4. We sometimes make broad application of selected verses in God's Word as if there were no exceptions or as if they are true in every case. A legitimate example of this might be Heb. 6:18 "...it is impossible for God to lie." An example of another verse where we might not assume to make a broad application of is Proverbs. 16:7: "When Jehovah is pleased with a man's ways, he causes even his enemies to be at peace with him." Is that always the case? We might say it was true during Solomon's reign, but what about other faithful servants of Jehovah who obviously had enemies that were not at peace with them? (David, Jeremiah, Jesus, JW's today...) Could we reason conversely that if they/we had enemies, Jehovah is not pleased with them/us? Hardly. It's just that making a broad application to some passages raises obvious questions. Another scripture to consider is that found at Psalm 119:165: "Abundant peace belongs to those who love your law; Nothing can make them stumble ("for them there is no stumbling block")." The conclusion often drawn from that is that "true" worshippers can't be stumbled. But the reality is that quite often true worshippers are stumbled. If fact, that is not only a fulfillment of Bible prophecy, but in line with the warning Jesus gives at Matthew 18:6: "But whoever stumbles one of these little ones who have faith in me, it would be better for him to have hung around his neck a millstone that is turned by a donkey and to be sunk in the open sea." So clearly both Jesus and Paul (Romans 14:21) indicate that our "brothers" could be stumbled by the choices we make (even if those choices may be "lawful" according to our conscience.) Is there a contradiction here? It might seem that way and has in fact to some (this isn't the first time this issue has been raised.) If you you look in the CD WT library at all the references (it will take a lot of time) you will see that generally these articles focus on one OR the other without considering how one relates or contributes to our understanding of the other - but not all. Either "nothing can make true worshippers stumble," OR "be very careful about stumbling or fellow worshippers by the way we act on our conscience." Is it fair to assume that those who stumble are not "true worshippers" or "not of our sort" going out from us? Hardly, because Jesus clearly identified such as "little ones who have faith" - and yet could be stumbled. However, as mentioned earlier, not all articles present these verses as an "either - or" situation. Here are some comments from the WT that explain this seeming contradiction: "True, were all Christians fully mature, there would be no danger of stumbling another: (Ps. 119:165). but since not all Christians are strong in faith and mature, we must exercise care." "The person being stumbled to a fall might be a 'little one,' but that would not minimize the seriousness for the one causing the stumbling in this case. Why not? Because it involved "one of these little ons that believe." This would designate a believer in Jesus as the messianic Son of God. The belief of such "little ones" puts them on the way to everlasting life. So, if anyone willfully, purposely, inconsiderately caused such a 'little one' on the way to eternal life to take due offence and stumble out of the the living way into destruction, it would be tantamount to committing murder. It would show a lack of love for the one stumbled." So we can surmise that Psalm 119:165 basically refers to those who have a level of spiritual maturity, because they "love God's law" and "rove about in it," - (but that might not be true of all true worshippers). Likely these mature ones would have experience in applying God's law - and eating "solid food" (as mature ones would do) and so not be stumbled by what might stumble newer ones. But those newer ones acquainted only with "milk" and with weak consciences, could in fact be stumbled and we have to be careful about that. Finally, depending of the severity of the circumstance, even mature ones have stumbled by what they may have seen/heard/experienced. Therefore, the admonition at 1 Corinthians 10:12 is important: "So let the one who thinks he is standing beware that he does not fall."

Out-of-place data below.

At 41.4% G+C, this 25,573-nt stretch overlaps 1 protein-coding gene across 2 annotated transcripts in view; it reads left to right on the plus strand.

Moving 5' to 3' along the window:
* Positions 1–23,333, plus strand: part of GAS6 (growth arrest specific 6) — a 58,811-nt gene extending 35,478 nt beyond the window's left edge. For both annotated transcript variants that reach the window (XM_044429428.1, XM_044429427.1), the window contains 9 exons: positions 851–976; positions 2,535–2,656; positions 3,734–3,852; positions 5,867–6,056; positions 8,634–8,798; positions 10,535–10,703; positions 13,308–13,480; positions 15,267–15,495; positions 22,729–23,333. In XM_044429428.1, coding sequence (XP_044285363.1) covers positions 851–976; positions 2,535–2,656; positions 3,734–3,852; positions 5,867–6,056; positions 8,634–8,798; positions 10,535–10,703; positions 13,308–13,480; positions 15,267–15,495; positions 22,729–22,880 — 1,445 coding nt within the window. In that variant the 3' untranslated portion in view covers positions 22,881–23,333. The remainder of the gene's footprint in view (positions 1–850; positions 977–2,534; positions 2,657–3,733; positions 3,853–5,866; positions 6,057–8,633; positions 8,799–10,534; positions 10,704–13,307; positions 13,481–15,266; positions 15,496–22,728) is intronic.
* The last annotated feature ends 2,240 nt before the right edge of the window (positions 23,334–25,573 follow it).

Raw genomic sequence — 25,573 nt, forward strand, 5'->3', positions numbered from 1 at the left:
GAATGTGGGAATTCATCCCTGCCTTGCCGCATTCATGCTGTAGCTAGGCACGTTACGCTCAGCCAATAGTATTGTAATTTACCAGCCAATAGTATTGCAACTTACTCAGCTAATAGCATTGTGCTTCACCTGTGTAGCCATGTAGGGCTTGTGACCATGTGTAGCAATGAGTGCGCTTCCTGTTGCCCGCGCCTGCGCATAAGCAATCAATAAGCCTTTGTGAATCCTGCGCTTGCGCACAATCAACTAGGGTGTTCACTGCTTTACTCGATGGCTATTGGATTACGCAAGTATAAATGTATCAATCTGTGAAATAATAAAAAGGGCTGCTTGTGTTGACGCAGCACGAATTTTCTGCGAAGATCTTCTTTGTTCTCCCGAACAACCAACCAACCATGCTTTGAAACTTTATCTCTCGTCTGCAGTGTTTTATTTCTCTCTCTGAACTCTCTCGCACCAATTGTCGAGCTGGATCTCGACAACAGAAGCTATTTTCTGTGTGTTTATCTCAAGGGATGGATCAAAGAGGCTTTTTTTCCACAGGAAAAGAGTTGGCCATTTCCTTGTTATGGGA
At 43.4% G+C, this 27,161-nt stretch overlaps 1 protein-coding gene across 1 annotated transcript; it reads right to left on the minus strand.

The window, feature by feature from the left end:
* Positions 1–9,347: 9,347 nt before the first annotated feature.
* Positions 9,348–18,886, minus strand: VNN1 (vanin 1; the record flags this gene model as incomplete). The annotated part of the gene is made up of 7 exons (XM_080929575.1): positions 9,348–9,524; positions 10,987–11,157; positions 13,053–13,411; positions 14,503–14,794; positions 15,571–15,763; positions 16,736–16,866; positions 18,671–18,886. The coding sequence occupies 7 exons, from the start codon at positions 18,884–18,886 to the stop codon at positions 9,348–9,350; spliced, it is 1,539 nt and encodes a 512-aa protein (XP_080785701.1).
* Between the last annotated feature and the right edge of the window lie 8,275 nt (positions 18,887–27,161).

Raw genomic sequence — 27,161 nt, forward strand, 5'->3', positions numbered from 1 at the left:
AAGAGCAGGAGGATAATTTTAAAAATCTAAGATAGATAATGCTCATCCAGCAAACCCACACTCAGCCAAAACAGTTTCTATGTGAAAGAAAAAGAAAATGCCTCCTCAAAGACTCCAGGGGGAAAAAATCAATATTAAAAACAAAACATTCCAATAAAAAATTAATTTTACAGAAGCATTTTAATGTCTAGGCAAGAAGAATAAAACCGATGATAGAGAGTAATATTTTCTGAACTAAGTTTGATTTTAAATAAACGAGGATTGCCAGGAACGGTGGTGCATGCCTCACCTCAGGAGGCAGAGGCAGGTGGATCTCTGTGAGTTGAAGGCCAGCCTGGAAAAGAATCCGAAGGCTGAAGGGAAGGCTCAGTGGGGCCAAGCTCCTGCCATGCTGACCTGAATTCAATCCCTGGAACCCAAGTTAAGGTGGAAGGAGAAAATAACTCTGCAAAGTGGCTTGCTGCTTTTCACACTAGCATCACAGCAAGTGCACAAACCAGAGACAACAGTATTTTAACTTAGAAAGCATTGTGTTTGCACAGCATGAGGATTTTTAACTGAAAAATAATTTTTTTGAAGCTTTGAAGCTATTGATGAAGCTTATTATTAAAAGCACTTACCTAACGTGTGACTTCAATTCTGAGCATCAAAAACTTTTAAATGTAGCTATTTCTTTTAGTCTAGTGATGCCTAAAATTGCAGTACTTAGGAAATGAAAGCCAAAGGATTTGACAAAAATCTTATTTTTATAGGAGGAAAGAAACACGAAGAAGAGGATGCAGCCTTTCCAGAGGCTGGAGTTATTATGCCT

5. Not bad. Thanks for caring enough about your brothers and sisters to share what has helped you. I might add something re: Psalm 119:165 later. I'm sure those who need it most will find this especially helpful.
  6. While I quoted just the beginning of your post there, I do mean the whole thing. I don't know why you would think I would disagree with anything there. I don't. (SURPRISE!) EXCEPT for your snarky comment about "Anna believing the Governing Body was comprised to hold everyone's hand." Not fair and not true.
  7. Not sure that not being dogmatic about 1914 qualifies as a "flip flop." (In fact I am sure it doesn't - despite how you try to spin it.) Note truthfully that I am not against that date either - as you dishonestly try to make it appear. Here is my take on it and why I have very little interests in dates anyway - any of them. I didn't dedicate my life to a date. Not 1975; not 1922 or several others that haven't panned out; not even 1914. If some tie their faith to that it's up to them. But if Armageddon doesn't come when I expect it; or I don't live to see the fulfillment of earthly promises...that's fine. I'm in good company with many other faithful men who loved and worshipped Jehovah even though they didn't get to see the fulfillment of the reward. I know Jehovah's promises are sure to be fulfilled, and while I believe that time is soon, if it should delay, I'll just patiently wait. That's all. It's not about my salvation anyway. It's about living a life that honours Jehovah and proves Satan a liar - that when things get tough and I experience Job-like tests of faith I'll face those tests with dignity faith and integrity (although some stuff was VERY difficult, so I don't want to sound like more than I am). Job was a better man then me. So was David, Jeremiah, Joseph, Jesus, Isaiah and others whose examples were models for me to follow in dark times.